“I am interested,” Catherine Wagner wrote in 1996, “in what impact the changes that emerge from contemporary scientific research will have on our culture—socially, spiritually and physically. In my work I have tried to ask the kind of questions posed by philosophers, artists, ethicists, architects and social scientist. All of these questions revolve around once central idea: who are we and who will we become?” Over a number of years and at various sites—including the Los Alamos and Lawrence Livermore National Laboratories, Stanford University’s Linear Accelerator, the University of California and Washington University in St, Louis, Missouri—Wagner made photographs for her project, Art and Science: Investigating Matter. The images, shot in black and white, take a seemingly straightforward look at scientific equipment and specimens. On their surface, they seem forensic and to refer to document acts of collection, ordering, analysis, and storage. But looked at more carefully, each of Wagner’s meticulous still life photographs goes further, leading viewers to engage with the provocative issues that inevitably surround science’s goals, methods, rigor, and reach.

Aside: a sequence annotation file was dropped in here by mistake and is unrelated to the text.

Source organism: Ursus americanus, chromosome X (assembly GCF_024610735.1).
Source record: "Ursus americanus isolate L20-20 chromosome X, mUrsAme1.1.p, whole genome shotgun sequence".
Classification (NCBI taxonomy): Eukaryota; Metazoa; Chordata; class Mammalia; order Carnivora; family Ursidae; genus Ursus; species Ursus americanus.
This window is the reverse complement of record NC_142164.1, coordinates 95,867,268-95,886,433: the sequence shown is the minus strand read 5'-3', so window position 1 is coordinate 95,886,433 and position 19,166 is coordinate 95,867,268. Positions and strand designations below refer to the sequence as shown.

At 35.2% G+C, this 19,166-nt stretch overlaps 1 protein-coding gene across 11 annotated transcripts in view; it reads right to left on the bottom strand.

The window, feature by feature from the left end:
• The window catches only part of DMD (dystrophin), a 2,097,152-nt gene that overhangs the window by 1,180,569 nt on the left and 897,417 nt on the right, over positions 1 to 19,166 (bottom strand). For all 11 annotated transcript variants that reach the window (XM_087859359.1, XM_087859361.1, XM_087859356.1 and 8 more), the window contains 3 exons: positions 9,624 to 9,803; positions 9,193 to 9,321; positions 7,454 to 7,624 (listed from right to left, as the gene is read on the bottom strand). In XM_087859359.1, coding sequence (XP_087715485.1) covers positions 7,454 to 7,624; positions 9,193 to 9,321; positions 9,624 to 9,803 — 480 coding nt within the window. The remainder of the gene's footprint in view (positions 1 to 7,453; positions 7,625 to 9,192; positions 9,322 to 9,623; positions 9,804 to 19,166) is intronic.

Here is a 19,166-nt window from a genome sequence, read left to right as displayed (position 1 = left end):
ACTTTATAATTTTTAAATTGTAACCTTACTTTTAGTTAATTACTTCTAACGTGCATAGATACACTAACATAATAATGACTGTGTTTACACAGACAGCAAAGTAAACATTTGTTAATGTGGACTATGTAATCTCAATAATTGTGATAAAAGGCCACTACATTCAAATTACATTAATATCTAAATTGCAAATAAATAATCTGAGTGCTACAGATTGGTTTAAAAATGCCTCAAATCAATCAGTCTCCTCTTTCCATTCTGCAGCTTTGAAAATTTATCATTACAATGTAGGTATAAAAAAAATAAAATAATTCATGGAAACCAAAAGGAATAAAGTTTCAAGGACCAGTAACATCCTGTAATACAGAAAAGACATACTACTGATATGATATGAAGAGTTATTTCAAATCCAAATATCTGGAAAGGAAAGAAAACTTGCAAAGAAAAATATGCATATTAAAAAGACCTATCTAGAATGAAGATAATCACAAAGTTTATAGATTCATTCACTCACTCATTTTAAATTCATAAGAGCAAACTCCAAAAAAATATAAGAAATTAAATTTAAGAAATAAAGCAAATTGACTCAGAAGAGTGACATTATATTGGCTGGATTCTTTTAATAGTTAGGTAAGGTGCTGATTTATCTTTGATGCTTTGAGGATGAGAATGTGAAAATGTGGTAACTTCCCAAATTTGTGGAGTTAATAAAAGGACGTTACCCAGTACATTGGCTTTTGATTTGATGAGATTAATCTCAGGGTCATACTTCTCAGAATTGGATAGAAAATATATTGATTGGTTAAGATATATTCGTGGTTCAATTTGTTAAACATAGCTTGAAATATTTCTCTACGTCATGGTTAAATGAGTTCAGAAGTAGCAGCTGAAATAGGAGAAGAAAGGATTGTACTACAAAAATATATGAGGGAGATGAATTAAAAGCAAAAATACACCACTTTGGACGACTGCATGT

http://www.catherinewagner.org/Courtesy: Courtesy of Anglim Gilbert, San Francisco, and Gallery Luisotti, Santa Monica